UC Davis Honorees
Members of the Ecological Society of America are elected for exceptional contributions to research, education, and the impact on environmental policy and practice resulting from their work. More>>
Ecologist and evolutionary biologist Marissa Baskett was elected a fellow for her work at the crossroads of theorhetical population models, community, and evolutionary ecology as it is applied to conservation biology, particularly in marine systems.
Susan Harrison, a professor in the Department of Environmental Science and Policy, studies the processes intrinsic to plant species diversity. She is also an honorary fellow of the California Academy of Sciences.
A distinguished professor in the Department of Environmental Science and Policy, Alan Hasting's research centers around theoretical ecology and population biology, and more generally in mathematical biology. Hastings is also a fellow of the Society for Industrial and Applied Mathematics, and a member of the US National Academy of Sciences.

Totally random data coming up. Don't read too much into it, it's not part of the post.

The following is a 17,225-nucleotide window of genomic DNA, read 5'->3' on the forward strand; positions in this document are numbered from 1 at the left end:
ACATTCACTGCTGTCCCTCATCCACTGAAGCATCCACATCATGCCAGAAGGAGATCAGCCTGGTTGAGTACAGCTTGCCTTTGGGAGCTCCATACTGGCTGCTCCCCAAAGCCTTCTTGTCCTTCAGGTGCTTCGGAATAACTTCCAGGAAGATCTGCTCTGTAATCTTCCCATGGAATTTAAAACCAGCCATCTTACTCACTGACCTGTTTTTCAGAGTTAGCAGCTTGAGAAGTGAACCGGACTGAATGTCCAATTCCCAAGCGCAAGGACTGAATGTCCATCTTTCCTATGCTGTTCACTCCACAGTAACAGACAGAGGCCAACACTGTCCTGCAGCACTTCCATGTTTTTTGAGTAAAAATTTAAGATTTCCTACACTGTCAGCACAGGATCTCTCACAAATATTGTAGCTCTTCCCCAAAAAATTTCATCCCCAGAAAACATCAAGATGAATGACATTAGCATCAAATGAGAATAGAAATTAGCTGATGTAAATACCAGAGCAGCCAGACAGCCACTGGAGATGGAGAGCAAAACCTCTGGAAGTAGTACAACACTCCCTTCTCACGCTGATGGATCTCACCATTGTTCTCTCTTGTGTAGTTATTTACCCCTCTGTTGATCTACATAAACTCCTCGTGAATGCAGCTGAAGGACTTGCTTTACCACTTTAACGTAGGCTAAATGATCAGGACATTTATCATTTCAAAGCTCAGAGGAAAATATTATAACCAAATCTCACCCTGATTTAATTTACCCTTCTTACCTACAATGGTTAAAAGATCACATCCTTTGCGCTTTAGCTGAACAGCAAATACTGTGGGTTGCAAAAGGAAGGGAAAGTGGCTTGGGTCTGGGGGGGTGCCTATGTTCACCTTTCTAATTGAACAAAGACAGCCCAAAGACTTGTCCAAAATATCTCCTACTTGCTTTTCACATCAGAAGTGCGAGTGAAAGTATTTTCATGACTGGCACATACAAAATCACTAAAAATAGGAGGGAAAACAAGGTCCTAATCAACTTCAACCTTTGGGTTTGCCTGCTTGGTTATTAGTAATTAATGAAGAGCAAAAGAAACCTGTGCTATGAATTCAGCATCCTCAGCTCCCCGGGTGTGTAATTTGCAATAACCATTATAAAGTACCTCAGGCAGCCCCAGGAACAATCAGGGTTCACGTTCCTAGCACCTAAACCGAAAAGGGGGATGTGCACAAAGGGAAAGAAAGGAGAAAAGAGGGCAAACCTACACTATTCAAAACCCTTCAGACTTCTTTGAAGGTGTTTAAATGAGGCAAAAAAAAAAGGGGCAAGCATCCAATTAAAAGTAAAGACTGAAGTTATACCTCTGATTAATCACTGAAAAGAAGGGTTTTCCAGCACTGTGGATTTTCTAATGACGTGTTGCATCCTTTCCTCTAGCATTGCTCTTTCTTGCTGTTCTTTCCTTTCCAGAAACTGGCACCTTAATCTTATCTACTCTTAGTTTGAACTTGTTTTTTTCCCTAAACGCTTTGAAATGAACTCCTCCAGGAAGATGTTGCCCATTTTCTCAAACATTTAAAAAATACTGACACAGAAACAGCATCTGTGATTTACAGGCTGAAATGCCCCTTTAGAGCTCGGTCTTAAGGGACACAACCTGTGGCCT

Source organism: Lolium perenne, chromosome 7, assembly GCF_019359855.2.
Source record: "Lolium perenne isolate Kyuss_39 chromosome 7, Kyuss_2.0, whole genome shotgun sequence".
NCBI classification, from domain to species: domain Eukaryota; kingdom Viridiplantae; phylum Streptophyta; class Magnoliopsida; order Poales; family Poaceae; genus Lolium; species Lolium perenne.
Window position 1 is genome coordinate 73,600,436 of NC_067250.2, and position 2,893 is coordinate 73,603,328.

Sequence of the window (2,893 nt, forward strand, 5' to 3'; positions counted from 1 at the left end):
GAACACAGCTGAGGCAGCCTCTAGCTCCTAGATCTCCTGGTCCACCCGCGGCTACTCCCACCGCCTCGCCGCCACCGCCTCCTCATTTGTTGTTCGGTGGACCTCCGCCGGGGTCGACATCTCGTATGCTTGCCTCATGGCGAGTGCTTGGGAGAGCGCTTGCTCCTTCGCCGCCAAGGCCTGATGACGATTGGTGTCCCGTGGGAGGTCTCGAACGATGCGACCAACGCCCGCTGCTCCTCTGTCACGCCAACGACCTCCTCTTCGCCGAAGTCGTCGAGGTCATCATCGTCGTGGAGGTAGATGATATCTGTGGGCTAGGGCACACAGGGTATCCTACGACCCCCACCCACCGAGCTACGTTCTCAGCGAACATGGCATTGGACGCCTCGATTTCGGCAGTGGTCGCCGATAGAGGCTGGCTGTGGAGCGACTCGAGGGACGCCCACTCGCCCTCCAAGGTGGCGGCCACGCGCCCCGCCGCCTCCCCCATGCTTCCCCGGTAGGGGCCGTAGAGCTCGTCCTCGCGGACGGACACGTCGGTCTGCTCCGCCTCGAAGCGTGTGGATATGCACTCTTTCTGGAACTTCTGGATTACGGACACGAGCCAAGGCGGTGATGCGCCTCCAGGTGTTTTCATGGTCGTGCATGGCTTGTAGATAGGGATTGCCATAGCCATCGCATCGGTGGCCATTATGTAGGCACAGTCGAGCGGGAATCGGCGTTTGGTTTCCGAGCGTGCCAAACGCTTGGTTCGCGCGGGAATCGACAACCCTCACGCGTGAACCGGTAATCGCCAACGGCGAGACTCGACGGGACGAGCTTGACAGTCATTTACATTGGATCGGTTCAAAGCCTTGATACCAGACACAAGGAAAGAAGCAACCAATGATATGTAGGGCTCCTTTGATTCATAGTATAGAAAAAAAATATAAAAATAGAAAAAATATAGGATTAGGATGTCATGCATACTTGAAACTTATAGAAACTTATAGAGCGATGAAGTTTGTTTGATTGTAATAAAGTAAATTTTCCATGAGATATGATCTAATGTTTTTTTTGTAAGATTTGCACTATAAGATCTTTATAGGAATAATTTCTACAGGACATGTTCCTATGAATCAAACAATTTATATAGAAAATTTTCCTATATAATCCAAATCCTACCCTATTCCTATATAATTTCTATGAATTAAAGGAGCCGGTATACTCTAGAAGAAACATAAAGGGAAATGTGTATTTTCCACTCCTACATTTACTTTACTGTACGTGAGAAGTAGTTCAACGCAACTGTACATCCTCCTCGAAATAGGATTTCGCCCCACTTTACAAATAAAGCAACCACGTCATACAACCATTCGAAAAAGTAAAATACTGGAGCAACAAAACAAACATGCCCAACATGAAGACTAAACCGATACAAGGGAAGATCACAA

A professor of enology in the Department of Entomology and Nematology, Richard Karban studies population regulation of various animal species and the interactions or "communications" between herbivores and host plants.
Thomas Schoener, Distinguished Professor of Population Biology and Evolution and Ecology, studies population and communal ecology with a focus on island ecology. Areas of interest include lizard and spider competition and colonization, food web manipulation, mathematical models of population interactions, resource partitioning, and predatory patterns.
John Stachowicz, Chair of Evolution and Ecology and Director of the Center for Population Biology, studies the ecological impact of biodiversity, including genetic diversity, biological invasions and evolution of species in coastal marine ecosystems.
Distinguished Professor Donald Strong of the departments of Population Biology and Evolution and Ecology studied the mixture of "bottom up and top down effects in food webs; salt marsh ecology via the study of ecology and evolution of marine cordgrasses," Spartina species, and biocontrol and related ehtics concerns.